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Treating heart disease through the gut

By Tim Sandle     Dec 23, 2015 in Science
Scientists have shown that focusing on microorganisms within the human gut could be the answer to prevent a type of heart disease associated with diet.
The type of diet associated with a higher risk of heart disease is one made up of red meat, eggs and high-fat dairy products. When foods rich in animal fats are digested in the gut a chemical called TMAO (trimethylamine N-oxide) is formed as a by-product of the process. High concentrations of TMAO have been connected with atherosclerosis and heart disease.
TMAO is produced in the highest quantities through the digestion the nutrients choline and phosphatidylcholine (lecithin) (found in beef, lamb, liver, egg yolk and high-fat dairy products); and also carnitine (associated with red meat and liver). The digestion process is triggered via the microorganisms that reside in the gut (the 'gut microbiome'.)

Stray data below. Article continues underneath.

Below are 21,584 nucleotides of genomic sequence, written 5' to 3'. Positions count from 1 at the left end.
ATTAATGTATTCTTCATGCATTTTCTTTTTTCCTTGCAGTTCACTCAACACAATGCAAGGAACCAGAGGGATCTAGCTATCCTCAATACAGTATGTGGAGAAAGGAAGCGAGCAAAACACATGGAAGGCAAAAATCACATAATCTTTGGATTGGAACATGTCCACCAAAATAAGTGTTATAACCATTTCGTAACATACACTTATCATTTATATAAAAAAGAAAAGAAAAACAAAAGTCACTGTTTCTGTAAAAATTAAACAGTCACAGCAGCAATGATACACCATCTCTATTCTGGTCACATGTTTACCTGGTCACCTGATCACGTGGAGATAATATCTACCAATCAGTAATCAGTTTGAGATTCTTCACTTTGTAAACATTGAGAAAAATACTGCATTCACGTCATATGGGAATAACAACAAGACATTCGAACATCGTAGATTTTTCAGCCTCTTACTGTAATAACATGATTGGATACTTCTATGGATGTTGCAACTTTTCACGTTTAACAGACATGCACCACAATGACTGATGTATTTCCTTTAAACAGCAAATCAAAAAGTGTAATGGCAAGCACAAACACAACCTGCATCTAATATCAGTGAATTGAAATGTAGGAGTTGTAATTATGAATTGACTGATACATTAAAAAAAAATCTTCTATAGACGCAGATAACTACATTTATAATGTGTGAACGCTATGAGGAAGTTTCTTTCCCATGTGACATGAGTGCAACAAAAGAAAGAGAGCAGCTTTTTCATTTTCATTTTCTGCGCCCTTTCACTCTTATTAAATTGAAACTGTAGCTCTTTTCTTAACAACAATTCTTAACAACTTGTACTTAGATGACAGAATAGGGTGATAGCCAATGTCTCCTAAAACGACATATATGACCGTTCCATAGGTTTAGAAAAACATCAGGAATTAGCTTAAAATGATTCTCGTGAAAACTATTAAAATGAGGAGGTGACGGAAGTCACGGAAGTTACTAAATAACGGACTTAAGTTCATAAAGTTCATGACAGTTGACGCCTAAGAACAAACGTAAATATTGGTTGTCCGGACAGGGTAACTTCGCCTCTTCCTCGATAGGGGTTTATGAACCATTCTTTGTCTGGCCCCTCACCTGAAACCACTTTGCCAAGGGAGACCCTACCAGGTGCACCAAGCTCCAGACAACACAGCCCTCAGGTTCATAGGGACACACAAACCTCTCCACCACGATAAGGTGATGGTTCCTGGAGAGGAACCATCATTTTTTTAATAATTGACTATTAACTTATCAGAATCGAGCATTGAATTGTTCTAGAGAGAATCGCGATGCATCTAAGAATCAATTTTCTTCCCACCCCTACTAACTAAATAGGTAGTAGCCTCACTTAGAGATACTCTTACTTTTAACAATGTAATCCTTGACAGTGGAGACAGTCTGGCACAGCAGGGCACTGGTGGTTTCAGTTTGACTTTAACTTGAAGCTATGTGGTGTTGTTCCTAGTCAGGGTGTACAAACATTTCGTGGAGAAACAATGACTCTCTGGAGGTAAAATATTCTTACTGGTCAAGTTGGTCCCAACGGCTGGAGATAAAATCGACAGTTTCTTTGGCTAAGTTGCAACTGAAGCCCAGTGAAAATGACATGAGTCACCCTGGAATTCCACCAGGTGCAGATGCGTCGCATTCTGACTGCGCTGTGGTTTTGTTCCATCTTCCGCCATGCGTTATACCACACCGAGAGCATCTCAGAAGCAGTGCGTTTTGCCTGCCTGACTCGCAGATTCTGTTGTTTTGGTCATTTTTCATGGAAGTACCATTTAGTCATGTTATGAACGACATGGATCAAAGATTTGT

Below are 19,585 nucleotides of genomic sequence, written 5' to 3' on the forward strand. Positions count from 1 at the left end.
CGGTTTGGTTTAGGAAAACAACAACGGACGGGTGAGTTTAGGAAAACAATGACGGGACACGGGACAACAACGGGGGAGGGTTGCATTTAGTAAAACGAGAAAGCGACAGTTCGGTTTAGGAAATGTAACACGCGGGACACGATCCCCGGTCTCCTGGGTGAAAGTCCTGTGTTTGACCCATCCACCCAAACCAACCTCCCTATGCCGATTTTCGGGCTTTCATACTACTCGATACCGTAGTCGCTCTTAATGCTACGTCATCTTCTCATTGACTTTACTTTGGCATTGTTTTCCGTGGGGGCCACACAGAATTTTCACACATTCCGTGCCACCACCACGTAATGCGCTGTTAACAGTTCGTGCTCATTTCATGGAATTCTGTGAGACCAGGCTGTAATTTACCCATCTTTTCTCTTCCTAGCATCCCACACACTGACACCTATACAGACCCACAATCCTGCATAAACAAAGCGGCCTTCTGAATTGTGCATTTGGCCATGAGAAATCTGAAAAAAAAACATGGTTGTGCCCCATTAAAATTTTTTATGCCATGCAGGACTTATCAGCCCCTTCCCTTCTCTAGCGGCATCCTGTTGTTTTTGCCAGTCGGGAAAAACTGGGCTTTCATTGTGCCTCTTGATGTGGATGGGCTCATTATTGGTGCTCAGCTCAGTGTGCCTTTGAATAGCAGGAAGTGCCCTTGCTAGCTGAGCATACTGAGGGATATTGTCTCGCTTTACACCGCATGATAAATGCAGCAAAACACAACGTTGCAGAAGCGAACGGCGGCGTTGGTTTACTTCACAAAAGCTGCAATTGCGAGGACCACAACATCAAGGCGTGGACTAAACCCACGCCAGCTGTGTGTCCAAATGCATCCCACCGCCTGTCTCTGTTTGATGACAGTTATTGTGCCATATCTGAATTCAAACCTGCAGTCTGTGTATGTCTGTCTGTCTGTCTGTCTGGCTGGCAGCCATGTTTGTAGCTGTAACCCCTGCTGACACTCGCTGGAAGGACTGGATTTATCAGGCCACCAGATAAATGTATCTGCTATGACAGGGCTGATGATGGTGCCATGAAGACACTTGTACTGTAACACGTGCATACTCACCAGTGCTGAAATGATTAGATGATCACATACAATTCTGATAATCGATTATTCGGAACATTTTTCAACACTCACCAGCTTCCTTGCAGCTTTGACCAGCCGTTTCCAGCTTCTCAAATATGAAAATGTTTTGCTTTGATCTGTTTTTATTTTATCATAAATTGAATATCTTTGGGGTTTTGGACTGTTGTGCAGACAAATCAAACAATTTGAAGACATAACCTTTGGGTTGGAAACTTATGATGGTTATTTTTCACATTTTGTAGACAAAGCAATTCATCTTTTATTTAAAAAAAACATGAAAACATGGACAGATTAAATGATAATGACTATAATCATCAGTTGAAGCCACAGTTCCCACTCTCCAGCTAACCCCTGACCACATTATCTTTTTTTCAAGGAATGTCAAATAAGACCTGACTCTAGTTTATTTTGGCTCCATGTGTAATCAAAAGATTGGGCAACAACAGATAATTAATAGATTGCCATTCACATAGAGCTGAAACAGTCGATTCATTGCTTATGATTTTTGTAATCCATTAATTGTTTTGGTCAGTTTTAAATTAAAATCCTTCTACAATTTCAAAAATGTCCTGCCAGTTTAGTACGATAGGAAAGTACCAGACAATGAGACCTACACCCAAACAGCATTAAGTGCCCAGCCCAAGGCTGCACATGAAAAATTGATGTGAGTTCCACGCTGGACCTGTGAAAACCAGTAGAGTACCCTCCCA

Researchers have found an inhibitor to TMAO called DMB (or 3,3-dimethyl-1-butanol). The inhibitor occurs in foods like cold-pressed extra virgin olive oils and grape seed oils.
In studies run in mice, adding DMB to diets lowered levels of TMAO and, in turn, this reduced atherosclerosis in the mice. The DMB stopped the bacteria in the gut from generating the dangerous by-product. It is thought that DMB inhibits a specific microbial pathway.
Lead researcher, Dr. Stanley Hazen, stated in a research brief: “We were able to show that 'drugging the microbiome' is an effective way to block this type of diet-induced heart disease. The inhibitor prevents formation of a waste product produced by gut microbes.”
The inference from this is that a new therapeutic approach for the prevention of heart disease could be possible.
The study was conducted at Cleveland Clinic, with the findings published in the journal Cell. The associated paper is headed “Non-lethal Inhibition of Gut Microbial Trimethylamine Production for the Treatment of Atherosclerosis.”
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